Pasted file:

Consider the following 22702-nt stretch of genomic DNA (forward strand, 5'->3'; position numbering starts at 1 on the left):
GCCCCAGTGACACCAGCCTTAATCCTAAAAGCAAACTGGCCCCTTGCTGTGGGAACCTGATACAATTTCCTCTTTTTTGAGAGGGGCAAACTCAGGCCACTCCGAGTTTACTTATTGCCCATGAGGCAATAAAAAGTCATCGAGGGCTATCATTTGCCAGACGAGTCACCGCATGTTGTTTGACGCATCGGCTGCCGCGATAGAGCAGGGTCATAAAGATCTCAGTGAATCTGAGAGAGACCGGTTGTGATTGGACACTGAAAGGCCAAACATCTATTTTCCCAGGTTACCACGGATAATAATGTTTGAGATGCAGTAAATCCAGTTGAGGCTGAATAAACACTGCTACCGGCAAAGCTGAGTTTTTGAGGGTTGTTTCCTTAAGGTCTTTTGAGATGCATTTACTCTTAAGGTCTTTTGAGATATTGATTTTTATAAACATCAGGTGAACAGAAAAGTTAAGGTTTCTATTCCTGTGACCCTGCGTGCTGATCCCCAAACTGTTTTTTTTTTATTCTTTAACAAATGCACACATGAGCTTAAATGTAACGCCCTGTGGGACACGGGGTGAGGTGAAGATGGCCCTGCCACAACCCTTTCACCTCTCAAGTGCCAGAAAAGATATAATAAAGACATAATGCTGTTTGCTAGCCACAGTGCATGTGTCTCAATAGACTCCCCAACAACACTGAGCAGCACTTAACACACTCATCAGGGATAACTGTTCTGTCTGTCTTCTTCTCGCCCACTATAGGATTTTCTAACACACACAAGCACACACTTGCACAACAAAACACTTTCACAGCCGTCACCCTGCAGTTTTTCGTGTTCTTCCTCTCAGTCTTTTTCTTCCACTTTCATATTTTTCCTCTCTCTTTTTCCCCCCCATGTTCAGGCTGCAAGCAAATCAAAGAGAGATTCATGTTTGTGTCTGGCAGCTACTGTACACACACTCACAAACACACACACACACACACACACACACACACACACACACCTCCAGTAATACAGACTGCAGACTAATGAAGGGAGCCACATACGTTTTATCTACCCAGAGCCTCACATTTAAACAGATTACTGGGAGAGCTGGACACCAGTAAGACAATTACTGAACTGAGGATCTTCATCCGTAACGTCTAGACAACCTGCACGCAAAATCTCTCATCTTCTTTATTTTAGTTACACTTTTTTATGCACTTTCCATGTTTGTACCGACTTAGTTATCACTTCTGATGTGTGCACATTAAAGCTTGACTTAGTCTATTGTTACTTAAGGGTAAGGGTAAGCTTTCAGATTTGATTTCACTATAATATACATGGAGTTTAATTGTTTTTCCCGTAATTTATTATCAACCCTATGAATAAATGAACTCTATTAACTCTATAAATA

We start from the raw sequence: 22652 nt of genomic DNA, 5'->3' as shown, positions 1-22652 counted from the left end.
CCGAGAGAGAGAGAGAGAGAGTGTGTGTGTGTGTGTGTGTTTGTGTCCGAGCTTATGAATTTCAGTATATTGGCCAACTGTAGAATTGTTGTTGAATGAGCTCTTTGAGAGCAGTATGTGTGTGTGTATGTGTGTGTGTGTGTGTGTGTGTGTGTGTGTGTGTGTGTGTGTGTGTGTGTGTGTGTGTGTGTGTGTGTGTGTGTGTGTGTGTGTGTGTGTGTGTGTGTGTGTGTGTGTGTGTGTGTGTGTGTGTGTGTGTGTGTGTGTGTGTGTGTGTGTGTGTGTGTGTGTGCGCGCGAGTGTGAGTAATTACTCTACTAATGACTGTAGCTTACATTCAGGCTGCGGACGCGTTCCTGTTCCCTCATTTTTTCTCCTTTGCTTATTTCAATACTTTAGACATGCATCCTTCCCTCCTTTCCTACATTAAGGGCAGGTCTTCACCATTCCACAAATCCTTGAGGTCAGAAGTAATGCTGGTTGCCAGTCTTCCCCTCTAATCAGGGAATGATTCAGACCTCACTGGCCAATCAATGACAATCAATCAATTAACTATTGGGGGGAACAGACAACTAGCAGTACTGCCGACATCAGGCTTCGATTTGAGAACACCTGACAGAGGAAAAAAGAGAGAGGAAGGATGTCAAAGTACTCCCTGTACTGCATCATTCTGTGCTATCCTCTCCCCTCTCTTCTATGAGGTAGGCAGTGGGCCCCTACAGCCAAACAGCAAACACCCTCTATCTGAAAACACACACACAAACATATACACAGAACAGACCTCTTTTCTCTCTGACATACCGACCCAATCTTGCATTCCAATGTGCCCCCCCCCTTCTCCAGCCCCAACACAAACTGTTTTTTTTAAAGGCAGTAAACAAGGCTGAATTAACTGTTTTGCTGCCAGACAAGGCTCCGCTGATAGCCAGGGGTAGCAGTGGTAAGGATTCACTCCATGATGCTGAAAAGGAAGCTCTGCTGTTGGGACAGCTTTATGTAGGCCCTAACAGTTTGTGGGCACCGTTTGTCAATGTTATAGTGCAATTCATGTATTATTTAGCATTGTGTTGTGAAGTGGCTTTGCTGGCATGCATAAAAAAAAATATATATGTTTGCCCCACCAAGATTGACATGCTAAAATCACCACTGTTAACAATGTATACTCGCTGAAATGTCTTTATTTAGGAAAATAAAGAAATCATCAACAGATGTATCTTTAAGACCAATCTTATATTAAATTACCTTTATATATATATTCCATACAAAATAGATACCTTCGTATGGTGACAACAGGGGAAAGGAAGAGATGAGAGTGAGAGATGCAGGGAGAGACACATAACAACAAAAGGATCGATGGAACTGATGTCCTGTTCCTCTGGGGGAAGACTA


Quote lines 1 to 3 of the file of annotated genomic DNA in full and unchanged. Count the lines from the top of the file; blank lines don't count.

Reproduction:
Consider the following 22702-nt stretch of genomic DNA (forward strand, 5'->3'; position numbering starts at 1 on the left):
GCCCCAGTGACACCAGCCTTAATCCTAAAAGCAAACTGGCCCCTTGCTGTGGGAACCTGATACAATTTCCTCTTTTTTGAGAGGGGCAAACTCAGGCCACTCCGAGTTTACTTATTGCCCATGAGGCAATAAAAAGTCATCGAGGGCTATCATTTGCCAGACGAGTCACCGCATGTTGTTTGACGCATCGGCTGCCGCGATAGAGCAGGGTCATAAAGATCTCAGTGAATCTGAGAGAGACCGGTTGTGATTGGACACTGAAAGGCCAAACATCTATTTTCCCAGGTTACCACGGATAATAATGTTTGAGATGCAGTAAATCCAGTTGAGGCTGAATAAACACTGCTACCGGCAAAGCTGAGTTTTTGAGGGTTGTTTCCTTAAGGTCTTTTGAGATGCATTTACTCTTAAGGTCTTTTGAGATATTGATTTTTATAAACATCAGGTGAACAGAAAAGTTAAGGTTTCTATTCCTGTGACCCTGCGTGCTGATCCCCAAACTGTTTTTTTTTTATTCTTTAACAAATGCACACATGAGCTTAAATGTAACGCCCTGTGGGACACGGGGTGAGGTGAAGATGGCCCTGCCACAACCCTTTCACCTCTCAAGTGCCAGAAAAGATATAATAAAGACATAATGCTGTTTGCTAGCCACAGTGCATGTGTCTCAATAGACTCCCCAACAACACTGAGCAGCACTTAACACACTCATCAGGGATAACTGTTCTGTCTGTCTTCTTCTCGCCCACTATAGGATTTTCTAACACACACAAGCACACACTTGCACAACAAAACACTTTCACAGCCGTCACCCTGCAGTTTTTCGTGTTCTTCCTCTCAGTCTTTTTCTTCCACTTTCATATTTTTCCTCTCTCTTTTTCCCCCCCATGTTCAGGCTGCAAGCAAATCAAAGAGAGATTCATGTTTGTGTCTGGCAGCTACTGTACACACACTCACAAACACACACACACACACACACACACACACACACACACACCTCCAGTAATACAGACTGCAGACTAATGAAGGGAGCCACATACGTTTTATCTACCCAGAGCCTCACATTTAAACAGATTACTGGGAGAGCTGGACACCAGTAAGACAATTACTGAACTGAGGATCTTCATCCGTAACGTCTAGACAACCTGCACGCAAAATCTCTCATCTTCTTTATTTTAGTTACACTTTTTTATGCACTTTCCATGTTTGTACCGACTTAGTTATCACTTCTGATGTGTGCACATTAAAGCTTGACTTAGTCTATTGTTACTTAAGGGTAAGGGTAAGCTTTCAGATTTGATTTCACTATAATATACATGGAGTTTAATTGTTTTTCCCGTAATTTATTATCAACCCTATGAATAAATGAACTCTATTAACTCTATAAATA

We start from the raw sequence: 22652 nt of genomic DNA, 5'->3' as shown, positions 1-22652 counted from the left end.